Think about it. George the Elder ran on Reagan's coattails and won. Not to be too blunt, but no one wanted a moderate. They wanted more Reagan. Even with his Alzheimer's, Reagan would have made a better leader than George the Elder and everybody knows it.
Once the Elder had the position and power that he wanted, he went squishy-con on us because, in spite of being able to parrot the conservative platform, he was and always has been a progressive, and progressives are always smarter than you and know what is best for you. They are entitled to tell you what you want to hear with the intention of doing the exact opposite because you are too stupid to know what you need.
So George the Elder's lack of candor begot the Clinton presidency and the Clinton presidency marked the decline of constitutional law.
And then we reflexively acquired a George the Younger candidacy. "I'm not my dad. I'm like you. I'm a conservative." Remember? He too ran on Reagan's coattails and won. Reagan has some freaking-long coattails, by the way, and they're made out of some kind of composite fiber graphene-carbon nanotubes or something because everyone was trying to hop on board for a ride at CPAC.
Once Bush the Younger had the position he wanted, he went squishy-con on us, because in spite of his self-deprecating demeanor, he too was entitled to tell you what you wanted to hear with the intention of doing the exact opposite.
So when we hear Jeb saying, "I'm not my dad and I'm not my brother. Oh, it's true that I want amnesty…but I promise I'll build a fence first and it's true that I want more Common Core…but I promise it won't be a federally mandated curriculum." Um. Thanks. No. I'll pass.
And the third place in our Starkehaus Straw Poll for candidate with the greatest sense of entitlement and least amount of respect…although, he'll always be number one in our hearts…Governor Chris Christie of New Jersey. He is, of course, a conservative just like you – that is until he gets in front of George Stephanopoulos or Chris Matthews, at which time he'll disavow you faster than you can say, "a rising tide lifts all boats."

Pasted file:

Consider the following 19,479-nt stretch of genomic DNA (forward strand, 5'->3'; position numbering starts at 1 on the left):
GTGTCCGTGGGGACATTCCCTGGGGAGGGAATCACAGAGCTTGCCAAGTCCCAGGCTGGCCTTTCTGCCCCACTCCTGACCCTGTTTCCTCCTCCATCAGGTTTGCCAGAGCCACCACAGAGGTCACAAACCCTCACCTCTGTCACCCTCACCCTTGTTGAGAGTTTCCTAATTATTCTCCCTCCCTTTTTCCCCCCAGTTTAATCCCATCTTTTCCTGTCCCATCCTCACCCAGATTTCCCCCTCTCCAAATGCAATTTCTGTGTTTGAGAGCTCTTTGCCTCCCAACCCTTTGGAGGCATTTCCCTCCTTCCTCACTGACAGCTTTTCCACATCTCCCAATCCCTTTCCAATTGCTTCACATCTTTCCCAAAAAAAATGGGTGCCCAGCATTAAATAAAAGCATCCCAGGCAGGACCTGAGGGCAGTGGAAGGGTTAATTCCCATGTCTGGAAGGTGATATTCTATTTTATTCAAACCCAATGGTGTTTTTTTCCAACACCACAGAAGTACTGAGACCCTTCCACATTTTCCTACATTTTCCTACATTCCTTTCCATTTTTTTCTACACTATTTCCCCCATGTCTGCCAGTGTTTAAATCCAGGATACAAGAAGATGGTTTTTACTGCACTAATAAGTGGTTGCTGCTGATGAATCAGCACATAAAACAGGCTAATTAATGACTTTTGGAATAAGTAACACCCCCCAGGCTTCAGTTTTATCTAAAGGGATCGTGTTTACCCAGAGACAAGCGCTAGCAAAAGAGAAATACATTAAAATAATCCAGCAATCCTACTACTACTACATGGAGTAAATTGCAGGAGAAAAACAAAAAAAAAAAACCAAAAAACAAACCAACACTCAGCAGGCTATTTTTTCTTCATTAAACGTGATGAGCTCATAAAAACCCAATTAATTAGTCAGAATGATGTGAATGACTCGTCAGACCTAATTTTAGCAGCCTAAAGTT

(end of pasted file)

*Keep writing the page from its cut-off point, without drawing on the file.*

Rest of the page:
Christie, as mentioned in a previous post, didn't even have the courage to speak without his Laura Ingraham security blanket in tow. He's highly scripted infomercial did assure us that he is pro-life, pro-family and ready to take on Hillary Clinton's heavy machinery, but he didn't throw in a free set of steak knives, so I'm inclined to pass on a Christie presidency at this juncture.
This is not to suggest that there was no one speaking over the weekend that showed the respect and depth of knowledge that is required for the making of a good presidency. There were a couple of candidates that were up to the task, and no. None of those speakers was Governor Scott Walker…I'm really sorry. I wanted so badly for it to be so. He did alright. I don't think he's ready.
In no particular order…
John Bolton – true, he's got that Mr. McFeely vibe going on, but like Mr. McFeely, he delivered. He is the single greatest foreign policy mind that this nation has got. He ought to be considered for the presidency for that reason alone. Barring that improbability, he should be Secretary of State. Hands down.
Ted Cruz – In the shadow of the possible Paul, Bush or Christie presidencies, Cruz reminded the CPAC crowd emphatically that actions speak louder than words. He emphasized that the Republican Party should not be a fraternal order. He stated his opposition to Obamacare, debt and executive amnesty. He offered his support for the First Amendment especially in light of net neutrality and the Second Amendment especially in light of net neutrality. He's for life, traditional marriage, Israel and he strongly opposes Common Core. Ted Cruz genuinely articulated the Reagan principles of smaller government and a strong defense.
Bobby Jindal – "We must get rid of Common Core. We must teach the next generation to be critical, independent thinkers." Jindal offered rock solid domestic policies regarding immigration, Obamacare and education, but he also provided one of the strongest foreign policy discussions of the weekend – outside of what John Bolton and Newt Gingrich articulated.
Additionally, Jindal didn't just parrot Reagan conservatism, he embodied it. Of all the candidates, Jindal most exhibited the sense of authentic wonder and joy for American Exceptionalism that conservatives are on the hunt for. He was the best combination of substance, knowledge and respect for the office that the weekend had to offer.
PS - (Notice that I didn't add Donald Trump to that list of big thinkers. Amusing as his discussion was, Trump's only solution for every issue was, "Put me in office and I'll take care of it. FYI – He is a conservative just like you.)